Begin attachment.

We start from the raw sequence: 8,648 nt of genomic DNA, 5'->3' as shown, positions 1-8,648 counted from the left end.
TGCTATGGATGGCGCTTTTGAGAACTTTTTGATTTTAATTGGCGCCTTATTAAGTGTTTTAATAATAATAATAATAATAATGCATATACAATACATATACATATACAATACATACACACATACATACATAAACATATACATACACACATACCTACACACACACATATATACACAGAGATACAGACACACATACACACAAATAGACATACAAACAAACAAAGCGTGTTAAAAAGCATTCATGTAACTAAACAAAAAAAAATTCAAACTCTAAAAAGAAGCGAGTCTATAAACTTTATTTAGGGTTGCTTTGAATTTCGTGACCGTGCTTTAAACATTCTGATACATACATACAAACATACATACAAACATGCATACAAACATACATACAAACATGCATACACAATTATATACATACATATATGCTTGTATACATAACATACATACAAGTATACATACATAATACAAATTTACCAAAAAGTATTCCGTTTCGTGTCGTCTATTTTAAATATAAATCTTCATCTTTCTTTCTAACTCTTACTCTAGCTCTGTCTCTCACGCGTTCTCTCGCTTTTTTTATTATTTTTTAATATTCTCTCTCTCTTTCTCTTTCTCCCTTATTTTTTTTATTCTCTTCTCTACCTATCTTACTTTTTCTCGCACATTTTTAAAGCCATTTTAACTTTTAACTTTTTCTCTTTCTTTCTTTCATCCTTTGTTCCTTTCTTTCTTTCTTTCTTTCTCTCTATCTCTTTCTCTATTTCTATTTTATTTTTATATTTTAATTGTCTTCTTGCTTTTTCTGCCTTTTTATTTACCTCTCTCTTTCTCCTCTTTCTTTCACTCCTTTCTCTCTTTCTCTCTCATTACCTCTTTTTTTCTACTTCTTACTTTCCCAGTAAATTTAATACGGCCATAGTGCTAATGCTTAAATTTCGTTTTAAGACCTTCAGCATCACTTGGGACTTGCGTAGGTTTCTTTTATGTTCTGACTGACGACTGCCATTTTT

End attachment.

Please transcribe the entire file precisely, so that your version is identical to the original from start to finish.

We start from the raw sequence: 8,648 nt of genomic DNA, 5'->3' as shown, positions 1-8,648 counted from the left end.
TGCTATGGATGGCGCTTTTGAGAACTTTTTGATTTTAATTGGCGCCTTATTAAGTGTTTTAATAATAATAATAATAATAATGCATATACAATACATATACATATACAATACATACACACATACATACATAAACATATACATACACACATACCTACACACACACATATATACACAGAGATACAGACACACATACACACAAATAGACATACAAACAAACAAAGCGTGTTAAAAAGCATTCATGTAACTAAACAAAAAAAAATTCAAACTCTAAAAAGAAGCGAGTCTATAAACTTTATTTAGGGTTGCTTTGAATTTCGTGACCGTGCTTTAAACATTCTGATACATACATACAAACATACATACAAACATGCATACAAACATACATACAAACATGCATACACAATTATATACATACATATATGCTTGTATACATAACATACATACAAGTATACATACATAATACAAATTTACCAAAAAGTATTCCGTTTCGTGTCGTCTATTTTAAATATAAATCTTCATCTTTCTTTCTAACTCTTACTCTAGCTCTGTCTCTCACGCGTTCTCTCGCTTTTTTTATTATTTTTTAATATTCTCTCTCTCTTTCTCTTTCTCCCTTATTTTTTTTATTCTCTTCTCTACCTATCTTACTTTTTCTCGCACATTTTTAAAGCCATTTTAACTTTTAACTTTTTCTCTTTCTTTCTTTCATCCTTTGTTCCTTTCTTTCTTTCTTTCTTTCTCTCTATCTCTTTCTCTATTTCTATTTTATTTTTATATTTTAATTGTCTTCTTGCTTTTTCTGCCTTTTTATTTACCTCTCTCTTTCTCCTCTTTCTTTCACTCCTTTCTCTCTTTCTCTCTCATTACCTCTTTTTTTCTACTTCTTACTTTCCCAGTAAATTTAATACGGCCATAGTGCTAATGCTTAAATTTCGTTTTAAGACCTTCAGCATCACTTGGGACTTGCGTAGGTTTCTTTTATGTTCTGACTGACGACTGCCATTTTT